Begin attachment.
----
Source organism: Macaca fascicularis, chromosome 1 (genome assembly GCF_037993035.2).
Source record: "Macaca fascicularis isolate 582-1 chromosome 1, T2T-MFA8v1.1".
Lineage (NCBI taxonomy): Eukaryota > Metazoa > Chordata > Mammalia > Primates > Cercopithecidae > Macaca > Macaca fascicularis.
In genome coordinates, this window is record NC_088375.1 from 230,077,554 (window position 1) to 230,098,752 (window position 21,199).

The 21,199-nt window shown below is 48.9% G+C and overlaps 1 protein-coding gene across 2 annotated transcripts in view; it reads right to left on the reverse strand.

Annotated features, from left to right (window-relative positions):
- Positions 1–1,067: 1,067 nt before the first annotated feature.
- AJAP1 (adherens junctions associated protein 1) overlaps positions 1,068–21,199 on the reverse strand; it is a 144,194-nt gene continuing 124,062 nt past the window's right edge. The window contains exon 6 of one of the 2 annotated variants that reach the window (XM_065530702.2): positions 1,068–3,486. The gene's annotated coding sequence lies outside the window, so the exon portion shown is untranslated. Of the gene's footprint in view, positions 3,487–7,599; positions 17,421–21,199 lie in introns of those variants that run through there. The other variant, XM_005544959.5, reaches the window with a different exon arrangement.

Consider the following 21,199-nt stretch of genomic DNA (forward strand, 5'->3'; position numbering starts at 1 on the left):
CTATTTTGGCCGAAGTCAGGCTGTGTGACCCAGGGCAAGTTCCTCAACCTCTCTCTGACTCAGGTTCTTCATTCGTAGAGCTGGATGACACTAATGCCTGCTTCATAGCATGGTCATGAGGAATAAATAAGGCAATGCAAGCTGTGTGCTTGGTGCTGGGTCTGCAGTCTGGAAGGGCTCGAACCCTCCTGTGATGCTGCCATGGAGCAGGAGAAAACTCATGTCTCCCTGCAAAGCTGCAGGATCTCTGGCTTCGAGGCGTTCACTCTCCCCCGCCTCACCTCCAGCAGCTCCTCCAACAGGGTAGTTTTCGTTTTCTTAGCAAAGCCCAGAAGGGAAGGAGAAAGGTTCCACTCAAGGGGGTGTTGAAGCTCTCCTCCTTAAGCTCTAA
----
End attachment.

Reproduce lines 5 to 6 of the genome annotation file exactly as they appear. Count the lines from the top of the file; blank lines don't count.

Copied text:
The 21,199-nt window shown below is 48.9% G+C and overlaps 1 protein-coding gene across 2 annotated transcripts in view; it reads right to left on the reverse strand.

Annotated features, from left to right (window-relative positions):